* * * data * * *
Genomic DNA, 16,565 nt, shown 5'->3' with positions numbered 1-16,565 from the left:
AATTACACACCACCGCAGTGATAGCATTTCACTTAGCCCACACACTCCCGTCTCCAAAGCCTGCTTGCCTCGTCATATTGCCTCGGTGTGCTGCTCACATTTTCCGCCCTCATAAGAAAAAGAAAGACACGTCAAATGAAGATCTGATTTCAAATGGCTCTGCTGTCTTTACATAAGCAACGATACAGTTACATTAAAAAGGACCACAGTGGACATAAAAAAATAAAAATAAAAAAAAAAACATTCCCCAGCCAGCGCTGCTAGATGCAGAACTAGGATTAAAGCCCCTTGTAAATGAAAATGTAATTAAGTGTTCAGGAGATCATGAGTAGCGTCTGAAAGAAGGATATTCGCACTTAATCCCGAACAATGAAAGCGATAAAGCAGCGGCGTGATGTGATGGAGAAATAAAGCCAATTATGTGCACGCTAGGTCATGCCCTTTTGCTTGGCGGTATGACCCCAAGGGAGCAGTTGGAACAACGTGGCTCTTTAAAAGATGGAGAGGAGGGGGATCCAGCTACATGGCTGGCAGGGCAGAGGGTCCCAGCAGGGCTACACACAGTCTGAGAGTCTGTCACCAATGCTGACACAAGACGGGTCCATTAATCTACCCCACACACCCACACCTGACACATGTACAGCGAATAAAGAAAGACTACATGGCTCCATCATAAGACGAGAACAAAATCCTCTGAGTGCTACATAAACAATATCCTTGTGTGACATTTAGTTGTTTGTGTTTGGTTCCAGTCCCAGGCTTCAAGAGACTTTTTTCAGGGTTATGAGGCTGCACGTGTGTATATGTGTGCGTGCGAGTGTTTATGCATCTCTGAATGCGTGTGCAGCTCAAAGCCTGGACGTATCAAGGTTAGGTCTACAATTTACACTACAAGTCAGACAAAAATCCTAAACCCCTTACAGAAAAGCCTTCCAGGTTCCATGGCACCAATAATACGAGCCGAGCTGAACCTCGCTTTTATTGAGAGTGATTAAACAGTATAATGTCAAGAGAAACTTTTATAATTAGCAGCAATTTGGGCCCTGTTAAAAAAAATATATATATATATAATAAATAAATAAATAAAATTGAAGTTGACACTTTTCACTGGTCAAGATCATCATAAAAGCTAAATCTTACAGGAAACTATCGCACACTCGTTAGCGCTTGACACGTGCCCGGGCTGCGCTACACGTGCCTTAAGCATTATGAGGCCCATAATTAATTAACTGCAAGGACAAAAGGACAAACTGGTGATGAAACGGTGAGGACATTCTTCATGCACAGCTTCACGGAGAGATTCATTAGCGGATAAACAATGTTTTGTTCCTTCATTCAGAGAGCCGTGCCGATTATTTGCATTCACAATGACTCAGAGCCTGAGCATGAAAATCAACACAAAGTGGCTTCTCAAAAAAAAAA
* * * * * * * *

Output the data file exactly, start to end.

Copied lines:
Genomic DNA, 16,565 nt, shown 5'->3' with positions numbered 1-16,565 from the left:
AATTACACACCACCGCAGTGATAGCATTTCACTTAGCCCACACACTCCCGTCTCCAAAGCCTGCTTGCCTCGTCATATTGCCTCGGTGTGCTGCTCACATTTTCCGCCCTCATAAGAAAAAGAAAGACACGTCAAATGAAGATCTGATTTCAAATGGCTCTGCTGTCTTTACATAAGCAACGATACAGTTACATTAAAAAGGACCACAGTGGACATAAAAAAATAAAAATAAAAAAAAAAACATTCCCCAGCCAGCGCTGCTAGATGCAGAACTAGGATTAAAGCCCCTTGTAAATGAAAATGTAATTAAGTGTTCAGGAGATCATGAGTAGCGTCTGAAAGAAGGATATTCGCACTTAATCCCGAACAATGAAAGCGATAAAGCAGCGGCGTGATGTGATGGAGAAATAAAGCCAATTATGTGCACGCTAGGTCATGCCCTTTTGCTTGGCGGTATGACCCCAAGGGAGCAGTTGGAACAACGTGGCTCTTTAAAAGATGGAGAGGAGGGGGATCCAGCTACATGGCTGGCAGGGCAGAGGGTCCCAGCAGGGCTACACACAGTCTGAGAGTCTGTCACCAATGCTGACACAAGACGGGTCCATTAATCTACCCCACACACCCACACCTGACACATGTACAGCGAATAAAGAAAGACTACATGGCTCCATCATAAGACGAGAACAAAATCCTCTGAGTGCTACATAAACAATATCCTTGTGTGACATTTAGTTGTTTGTGTTTGGTTCCAGTCCCAGGCTTCAAGAGACTTTTTTCAGGGTTATGAGGCTGCACGTGTGTATATGTGTGCGTGCGAGTGTTTATGCATCTCTGAATGCGTGTGCAGCTCAAAGCCTGGACGTATCAAGGTTAGGTCTACAATTTACACTACAAGTCAGACAAAAATCCTAAACCCCTTACAGAAAAGCCTTCCAGGTTCCATGGCACCAATAATACGAGCCGAGCTGAACCTCGCTTTTATTGAGAGTGATTAAACAGTATAATGTCAAGAGAAACTTTTATAATTAGCAGCAATTTGGGCCCTGTTAAAAAAAATATATATATATATAATAAATAAATAAATAAAATTGAAGTTGACACTTTTCACTGGTCAAGATCATCATAAAAGCTAAATCTTACAGGAAACTATCGCACACTCGTTAGCGCTTGACACGTGCCCGGGCTGCGCTACACGTGCCTTAAGCATTATGAGGCCCATAATTAATTAACTGCAAGGACAAAAGGACAAACTGGTGATGAAACGGTGAGGACATTCTTCATGCACAGCTTCACGGAGAGATTCATTAGCGGATAAACAATGTTTTGTTCCTTCATTCAGAGAGCCGTGCCGATTATTTGCATTCACAATGACTCAGAGCCTGAGCATGAAAATCAACACAAAGTGGCTTCTCAAAAAAAAAA